June 21, 2010
Coding for Sleep Apnea
For The Record
Vol. 22 No. 12 P. 28
Sleep apnea is a disorder that causes a person to repeatedly stop and start breathing while sleeping; the interrupted breathing creates a lack of oxygen in the brain. Breathing cessation may occur hundreds of times during the night and last for one minute or longer.
Types of Sleep Apnea
The following are the common types of sleep apnea:
• Obstructive sleep apnea (ICD-9-CM code 327.23) is most common and is caused by an airway blockage that occurs when the soft tissue in the back of the throat narrows or closes during sleep. The brain then senses the inability to breathe and briefly arouses the person to begin breathing again.
• Central sleep apnea (327.27) occurs when the brain doesn’t send proper signals to the muscles that control breathing, and the person may awaken with shortness of breath. Code first for the underlying condition.
• Complex or mixed sleep apnea is a combination of both obstructive and central sleep apnea.
Other related ICD-9-CM codes are as follows:
• Primary central sleep apnea (327.21);
• High-altitude periodic breathing (327.22);
• Idiopathic sleep-related nonobstructive alveolar hypoventilation (327.24), which may also be documented as sleep-related hypoxia;
• Congenital central alveolar hypoventilation syndrome (327.25);
• Sleep-related hypoventilation/hypoxemia in conditions classifiable elsewhere (327.26), where the underlying condition should be coded first;
• Organic sleep apnea, unspecified (327.20);
• Other organic sleep apnea (327.29);
• Insomnia with sleep apnea (780.51), which includes hyposomnia with sleep apnea;
• Hypersomnia with sleep apnea (780.53); and
• Unspecified sleep apnea (780.57).
Symptoms and Complications
Signs and symptoms for both obstructive and central sleep apnea include hypersomnia (daytime sleepiness), loud snoring (more prominent in obstructive sleep apnea), intermittent pauses in breathing, abrupt awakenings accompanied by shortness of breath (may indicate central sleep apnea), awakening with a dry mouth or sore throat, a morning headache, and insomnia.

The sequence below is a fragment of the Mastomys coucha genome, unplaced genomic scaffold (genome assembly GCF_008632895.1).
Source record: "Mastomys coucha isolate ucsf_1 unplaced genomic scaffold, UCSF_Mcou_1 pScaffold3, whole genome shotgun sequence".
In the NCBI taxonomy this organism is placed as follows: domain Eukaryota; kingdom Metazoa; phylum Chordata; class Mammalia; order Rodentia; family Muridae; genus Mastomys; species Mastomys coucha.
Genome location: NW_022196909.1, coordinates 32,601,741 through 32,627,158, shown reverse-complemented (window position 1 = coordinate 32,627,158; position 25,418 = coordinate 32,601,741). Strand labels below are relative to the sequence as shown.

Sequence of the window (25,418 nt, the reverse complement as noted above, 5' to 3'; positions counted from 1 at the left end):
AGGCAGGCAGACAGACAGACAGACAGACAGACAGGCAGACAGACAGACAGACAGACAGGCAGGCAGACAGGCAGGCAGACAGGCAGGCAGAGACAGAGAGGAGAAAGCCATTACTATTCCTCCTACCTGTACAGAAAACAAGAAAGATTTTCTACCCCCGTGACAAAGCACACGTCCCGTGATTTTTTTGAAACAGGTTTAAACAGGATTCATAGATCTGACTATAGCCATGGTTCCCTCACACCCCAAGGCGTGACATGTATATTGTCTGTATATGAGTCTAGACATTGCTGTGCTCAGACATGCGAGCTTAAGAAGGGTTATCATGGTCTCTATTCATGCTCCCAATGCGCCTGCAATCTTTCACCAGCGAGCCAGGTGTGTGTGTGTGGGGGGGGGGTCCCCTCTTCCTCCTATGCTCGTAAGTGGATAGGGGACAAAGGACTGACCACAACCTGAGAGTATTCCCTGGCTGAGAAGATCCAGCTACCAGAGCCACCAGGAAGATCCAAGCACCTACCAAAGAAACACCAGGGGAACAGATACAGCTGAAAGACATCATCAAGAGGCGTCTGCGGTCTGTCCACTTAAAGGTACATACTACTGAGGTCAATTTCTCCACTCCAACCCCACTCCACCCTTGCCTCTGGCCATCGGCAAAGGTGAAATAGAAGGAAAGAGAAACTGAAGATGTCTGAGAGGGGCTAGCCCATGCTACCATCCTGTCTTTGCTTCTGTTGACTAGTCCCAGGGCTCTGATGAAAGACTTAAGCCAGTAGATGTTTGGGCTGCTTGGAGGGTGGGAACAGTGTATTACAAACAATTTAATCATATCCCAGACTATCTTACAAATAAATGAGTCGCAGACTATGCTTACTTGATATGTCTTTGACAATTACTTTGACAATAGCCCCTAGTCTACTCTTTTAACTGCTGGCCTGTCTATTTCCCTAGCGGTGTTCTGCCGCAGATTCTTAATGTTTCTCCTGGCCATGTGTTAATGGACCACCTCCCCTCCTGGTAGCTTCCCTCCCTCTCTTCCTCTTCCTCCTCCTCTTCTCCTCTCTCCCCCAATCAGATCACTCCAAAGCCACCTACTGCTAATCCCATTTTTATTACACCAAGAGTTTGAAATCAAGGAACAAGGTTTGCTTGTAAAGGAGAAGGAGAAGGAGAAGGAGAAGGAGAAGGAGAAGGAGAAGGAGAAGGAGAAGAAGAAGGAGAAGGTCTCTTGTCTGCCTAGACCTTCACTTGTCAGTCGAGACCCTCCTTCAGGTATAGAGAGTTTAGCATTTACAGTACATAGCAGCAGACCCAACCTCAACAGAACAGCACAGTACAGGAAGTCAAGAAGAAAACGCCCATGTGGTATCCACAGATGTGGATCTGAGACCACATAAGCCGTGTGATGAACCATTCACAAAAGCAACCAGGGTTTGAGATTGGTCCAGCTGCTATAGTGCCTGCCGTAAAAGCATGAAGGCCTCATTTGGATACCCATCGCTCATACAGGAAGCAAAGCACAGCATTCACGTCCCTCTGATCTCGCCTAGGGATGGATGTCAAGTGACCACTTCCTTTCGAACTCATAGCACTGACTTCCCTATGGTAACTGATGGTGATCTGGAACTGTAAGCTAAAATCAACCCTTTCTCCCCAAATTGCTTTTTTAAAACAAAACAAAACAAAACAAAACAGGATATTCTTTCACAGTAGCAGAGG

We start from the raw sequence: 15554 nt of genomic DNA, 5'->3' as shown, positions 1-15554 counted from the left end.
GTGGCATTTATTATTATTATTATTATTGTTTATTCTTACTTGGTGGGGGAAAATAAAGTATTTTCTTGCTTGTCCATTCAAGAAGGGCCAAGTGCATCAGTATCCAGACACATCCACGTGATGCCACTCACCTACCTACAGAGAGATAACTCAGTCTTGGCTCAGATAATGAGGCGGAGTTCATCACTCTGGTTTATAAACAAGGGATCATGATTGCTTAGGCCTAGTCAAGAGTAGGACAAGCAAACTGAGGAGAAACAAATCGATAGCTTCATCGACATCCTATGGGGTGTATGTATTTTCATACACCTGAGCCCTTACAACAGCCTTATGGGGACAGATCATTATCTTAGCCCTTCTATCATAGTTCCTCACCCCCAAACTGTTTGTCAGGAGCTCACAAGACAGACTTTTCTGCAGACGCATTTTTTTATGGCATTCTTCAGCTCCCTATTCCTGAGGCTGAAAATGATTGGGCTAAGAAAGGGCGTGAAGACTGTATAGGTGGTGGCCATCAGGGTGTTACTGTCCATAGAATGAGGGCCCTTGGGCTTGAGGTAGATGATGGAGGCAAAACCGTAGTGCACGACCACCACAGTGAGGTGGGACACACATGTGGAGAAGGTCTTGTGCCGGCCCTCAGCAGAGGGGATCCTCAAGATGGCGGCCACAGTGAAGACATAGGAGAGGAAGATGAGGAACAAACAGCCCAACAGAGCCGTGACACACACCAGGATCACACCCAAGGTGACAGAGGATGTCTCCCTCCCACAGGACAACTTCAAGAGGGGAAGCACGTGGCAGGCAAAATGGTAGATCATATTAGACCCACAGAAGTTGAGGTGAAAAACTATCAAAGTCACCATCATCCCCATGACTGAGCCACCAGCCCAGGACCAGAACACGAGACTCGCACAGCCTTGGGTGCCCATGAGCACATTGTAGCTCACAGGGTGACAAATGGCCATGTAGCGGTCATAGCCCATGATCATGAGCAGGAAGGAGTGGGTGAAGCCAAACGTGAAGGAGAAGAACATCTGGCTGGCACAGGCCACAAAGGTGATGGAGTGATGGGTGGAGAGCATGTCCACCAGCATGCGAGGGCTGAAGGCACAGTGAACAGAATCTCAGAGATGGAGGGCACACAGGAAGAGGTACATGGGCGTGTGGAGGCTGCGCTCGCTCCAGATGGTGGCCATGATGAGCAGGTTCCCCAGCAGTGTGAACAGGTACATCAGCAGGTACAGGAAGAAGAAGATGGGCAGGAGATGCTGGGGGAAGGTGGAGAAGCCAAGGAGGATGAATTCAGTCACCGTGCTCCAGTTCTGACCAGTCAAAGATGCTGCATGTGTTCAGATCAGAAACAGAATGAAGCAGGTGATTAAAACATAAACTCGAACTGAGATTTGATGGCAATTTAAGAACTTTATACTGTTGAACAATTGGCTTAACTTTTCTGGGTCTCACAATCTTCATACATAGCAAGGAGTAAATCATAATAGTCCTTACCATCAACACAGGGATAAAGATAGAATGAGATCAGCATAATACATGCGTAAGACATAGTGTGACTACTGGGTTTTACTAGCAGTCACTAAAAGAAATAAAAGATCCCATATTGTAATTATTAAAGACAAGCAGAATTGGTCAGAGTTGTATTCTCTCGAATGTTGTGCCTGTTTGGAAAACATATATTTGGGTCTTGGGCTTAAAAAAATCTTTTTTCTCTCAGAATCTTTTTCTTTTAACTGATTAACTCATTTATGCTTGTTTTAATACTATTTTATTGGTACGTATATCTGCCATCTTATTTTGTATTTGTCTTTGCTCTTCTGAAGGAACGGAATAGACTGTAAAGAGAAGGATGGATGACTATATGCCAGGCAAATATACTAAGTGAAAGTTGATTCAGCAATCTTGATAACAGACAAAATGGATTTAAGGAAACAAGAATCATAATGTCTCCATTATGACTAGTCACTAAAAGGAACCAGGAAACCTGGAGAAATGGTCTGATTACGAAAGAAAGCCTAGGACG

If untreated, sleep apnea may cause conditions such as cardiovascular disease, stroke, memory problems, weight gain, impotence, headaches, diabetes, depression or mood swings, attention-deficit/hyperactivity disorder, and gastroesophageal reflux disease.
Treatment for obstructive sleep apnea may include the following:
• Continuous positive airway pressure (CPAP) (93.90), which keeps the upper-airway passages open and prevents apnea and snoring.
• Bilevel positive airway pressure (BiPAP) (93.90), which provides more pressure during inhalation and less when exhaled.
• An oral appliance, which may open the throat by bringing the jaw forward. It may be easier to use than CPAP but not as effective.
• Uvulo-palato-pharyngoplasty (27.69 + 29.4), which removes tissue from the back of the mouth and top of throat. Code also any insertion of a palatal implant (27.64).
• Maxillomandibular advancement, which moves the upper and lower part of the jaw forward and enlarges the space behind the tongue and soft palate.
• Tracheostomy (31.29), which is only performed in severe, life-threatening cases. The patient will use the opening only at night and close it during the day.
• Removal of nasal polyps (21.31).
• Repair of deviated nasal septum.
• Removal of tonsils and adenoids.
Coding and sequencing for sleep apnea are dependent on the physician documentation in the medical record and application of the Official Coding Guidelines for inpatient care. Also, use specific AHA Coding Clinic for ICD-9-CM and American Medical Association CPT Assistant references to ensure complete and accurate coding.
— This information was prepared by Audrey Howard, RHIA, of 3M Consulting Services. 3M Consulting Services is a business of 3M Health Information Systems, a supplier of coding and classification systems to more than 5,000 healthcare providers. The company and its representatives do not assume any responsibility for reimbursement decisions or claims denials made by providers or payers as the result of the misuse of this coding information. More information about 3M Health Information Systems is available at www.3mhis.com or by calling 800-367-2447.